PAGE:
Trapped and Starving: Baffin Island 1995

Baffin Island, the fifth-largest island on Earth, is an extremely remote place, thousands of kilometres from roads or large towns. North of the Canadian mainland, it is also the largest island in the arctic archipelago, and one of the most scenic. Its east coast features huge walls that soar more than 1,000m from an ocean that freezes solidly for over half the year.

Sam Ford Fiord. Photo: Mike Libecki


Halfway up the east coast of Baffin lies the jewel of Sam Ford Fiord. Its granite cliffs are perhaps the tallest in the world. In 1995, two American climbers, Paul Gagner and Rick Lovelace, decided to scale the south face of Walker Citadel, a 1,200m monolith poised vertically over the sea ice.

Although familiar to the Inuit residents of Clyde River, about 100km away, outsiders had rarely visited Sam Ford Fiord before 1995. Its lure as a climbing mecca was just beginning to catch on. Climbers know how to climb, but they aren’t necessarily familiar with sea ice or the unique challenges of arctic big-wall climbing.

Walker Citadel in May. Photo: Jerry Kobalenko


Unscaled walls everywhere

In early June, Gagner and Lovelace flew to Clyde River. Their Inuit guide took them by snowmobile to the fiord. They camped on the other side of the fiord, opposite Walker Citadel. They saw unscaled walls everywhere. The morning after their arrival, they wanted to discuss a plan “B” with their Inuit guide, in case things went wrong at the end of the climb. They planned to trek back to civilization across the frozen ocean, leaving their heavy climbing gear in the fiord for the guide to pick up later.

But their guide had already left. For weeks, they would not be able to contact anybody from this remote place, since they did not have a satellite phone.

Qamutiks are traditional sleds pulled by snowmobiles or dog teams. In June, leads of open water have already begun to form in the deteriorating sea ice. These leads widen as the season progresses. Photo: Paul Gagner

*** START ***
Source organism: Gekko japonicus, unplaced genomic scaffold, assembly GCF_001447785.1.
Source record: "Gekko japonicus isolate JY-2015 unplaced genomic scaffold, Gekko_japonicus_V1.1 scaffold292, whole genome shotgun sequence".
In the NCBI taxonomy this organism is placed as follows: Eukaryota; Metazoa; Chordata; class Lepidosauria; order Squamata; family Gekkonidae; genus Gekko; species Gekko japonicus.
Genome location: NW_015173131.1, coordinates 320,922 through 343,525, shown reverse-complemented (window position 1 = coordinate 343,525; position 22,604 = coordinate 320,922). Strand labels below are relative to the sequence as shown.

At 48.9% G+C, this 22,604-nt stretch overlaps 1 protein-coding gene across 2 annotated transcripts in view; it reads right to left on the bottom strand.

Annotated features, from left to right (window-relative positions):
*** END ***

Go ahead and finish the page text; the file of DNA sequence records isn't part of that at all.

They spent a few days in camp, studying the wall with binoculars to map out their route. They carried their equipment to the foot of the wall, which was about 1.5km away. Each time they crossed the bay, the surface of the sea ice was a little different. More and more meltwater appeared on the ice, which is typical for June. The ice was a little less than one metre thick. Tidal pressures began to form cracks in the sea ice, called leads, that expanded over time.

The climbers approach Walker Citadel. Pools of meltwater already lie on the still-firm sea ice. Photo: Paul Gagner


The climb begins

With their equipment now at the foot of the wall, they began to climb on their first day of good weather. Like many walls in Sam Ford Fiord, Walker Citadel rises directly from the ocean. There are no shoreline aprons.

Advancing up this enormous wall, they came to a gravel terrace at a height of 244m. They called it Mastodon Terrace and made it their advanced camp. Here, they camped and stored the rest of the ropes, water, food, and other gear. Once the weather improved, they could continue climbing.

Above the Mastodon Terrace on Walker Citadel. Photo: Paul Gagner


After 10 days of preparation and waiting for good weather, they continued above Mastodon Terrace. They had food for at most 14 days, the time that they had calculated for the entire route.

But they couldn’t move as quickly as they wanted. Constant storms and strong winds slowed their pace. After eight days on the wall, they were only halfway up. They were never able to climb for more than two days in a row.

At one point they noticed that the sea ice below them was beginning to break up. Under the dazzling 24-hour sun at this time of year, the ice can disappear in a very short time.

During the climb, they sheltered every night in a titanium portaledge. The wind shook their portaledge like a rag. They called it a “washing machine”.